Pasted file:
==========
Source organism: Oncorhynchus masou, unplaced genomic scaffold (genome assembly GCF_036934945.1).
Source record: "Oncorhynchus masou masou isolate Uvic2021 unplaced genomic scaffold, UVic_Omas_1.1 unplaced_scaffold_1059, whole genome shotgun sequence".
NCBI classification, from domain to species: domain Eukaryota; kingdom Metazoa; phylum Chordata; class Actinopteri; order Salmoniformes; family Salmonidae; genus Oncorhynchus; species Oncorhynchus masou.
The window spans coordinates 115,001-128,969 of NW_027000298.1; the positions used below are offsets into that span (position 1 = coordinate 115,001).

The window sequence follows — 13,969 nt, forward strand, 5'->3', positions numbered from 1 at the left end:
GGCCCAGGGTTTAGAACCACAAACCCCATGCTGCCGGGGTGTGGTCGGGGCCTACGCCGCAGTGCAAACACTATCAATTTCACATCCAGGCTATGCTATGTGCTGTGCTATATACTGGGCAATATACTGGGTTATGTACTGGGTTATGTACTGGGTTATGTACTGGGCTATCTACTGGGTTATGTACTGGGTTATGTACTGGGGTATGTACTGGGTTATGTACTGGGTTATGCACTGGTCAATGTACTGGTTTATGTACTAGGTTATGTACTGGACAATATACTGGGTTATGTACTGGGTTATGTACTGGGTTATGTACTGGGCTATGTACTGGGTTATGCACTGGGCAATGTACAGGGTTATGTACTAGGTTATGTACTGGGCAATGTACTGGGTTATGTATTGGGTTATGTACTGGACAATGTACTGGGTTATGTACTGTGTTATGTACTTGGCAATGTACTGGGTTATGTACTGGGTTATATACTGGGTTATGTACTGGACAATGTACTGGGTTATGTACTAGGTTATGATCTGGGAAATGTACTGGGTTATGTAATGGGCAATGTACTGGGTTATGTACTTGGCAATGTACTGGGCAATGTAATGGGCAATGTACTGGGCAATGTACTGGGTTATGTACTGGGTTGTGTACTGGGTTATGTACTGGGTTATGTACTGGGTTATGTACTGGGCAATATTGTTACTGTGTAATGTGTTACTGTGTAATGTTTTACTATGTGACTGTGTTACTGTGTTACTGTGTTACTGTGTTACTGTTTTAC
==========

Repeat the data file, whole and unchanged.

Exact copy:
Source organism: Oncorhynchus masou, unplaced genomic scaffold (genome assembly GCF_036934945.1).
Source record: "Oncorhynchus masou masou isolate Uvic2021 unplaced genomic scaffold, UVic_Omas_1.1 unplaced_scaffold_1059, whole genome shotgun sequence".
NCBI classification, from domain to species: domain Eukaryota; kingdom Metazoa; phylum Chordata; class Actinopteri; order Salmoniformes; family Salmonidae; genus Oncorhynchus; species Oncorhynchus masou.
The window spans coordinates 115,001-128,969 of NW_027000298.1; the positions used below are offsets into that span (position 1 = coordinate 115,001).

The window sequence follows — 13,969 nt, forward strand, 5'->3', positions numbered from 1 at the left end:
GGCCCAGGGTTTAGAACCACAAACCCCATGCTGCCGGGGTGTGGTCGGGGCCTACGCCGCAGTGCAAACACTATCAATTTCACATCCAGGCTATGCTATGTGCTGTGCTATATACTGGGCAATATACTGGGTTATGTACTGGGTTATGTACTGGGTTATGTACTGGGCTATCTACTGGGTTATGTACTGGGTTATGTACTGGGGTATGTACTGGGTTATGTACTGGGTTATGCACTGGTCAATGTACTGGTTTATGTACTAGGTTATGTACTGGACAATATACTGGGTTATGTACTGGGTTATGTACTGGGTTATGTACTGGGCTATGTACTGGGTTATGCACTGGGCAATGTACAGGGTTATGTACTAGGTTATGTACTGGGCAATGTACTGGGTTATGTATTGGGTTATGTACTGGACAATGTACTGGGTTATGTACTGTGTTATGTACTTGGCAATGTACTGGGTTATGTACTGGGTTATATACTGGGTTATGTACTGGACAATGTACTGGGTTATGTACTAGGTTATGATCTGGGAAATGTACTGGGTTATGTAATGGGCAATGTACTGGGTTATGTACTTGGCAATGTACTGGGCAATGTAATGGGCAATGTACTGGGCAATGTACTGGGTTATGTACTGGGTTGTGTACTGGGTTATGTACTGGGTTATGTACTGGGTTATGTACTGGGCAATATTGTTACTGTGTAATGTGTTACTGTGTAATGTTTTACTATGTGACTGTGTTACTGTGTTACTGTGTTACTGTGTTACTGTTTTAC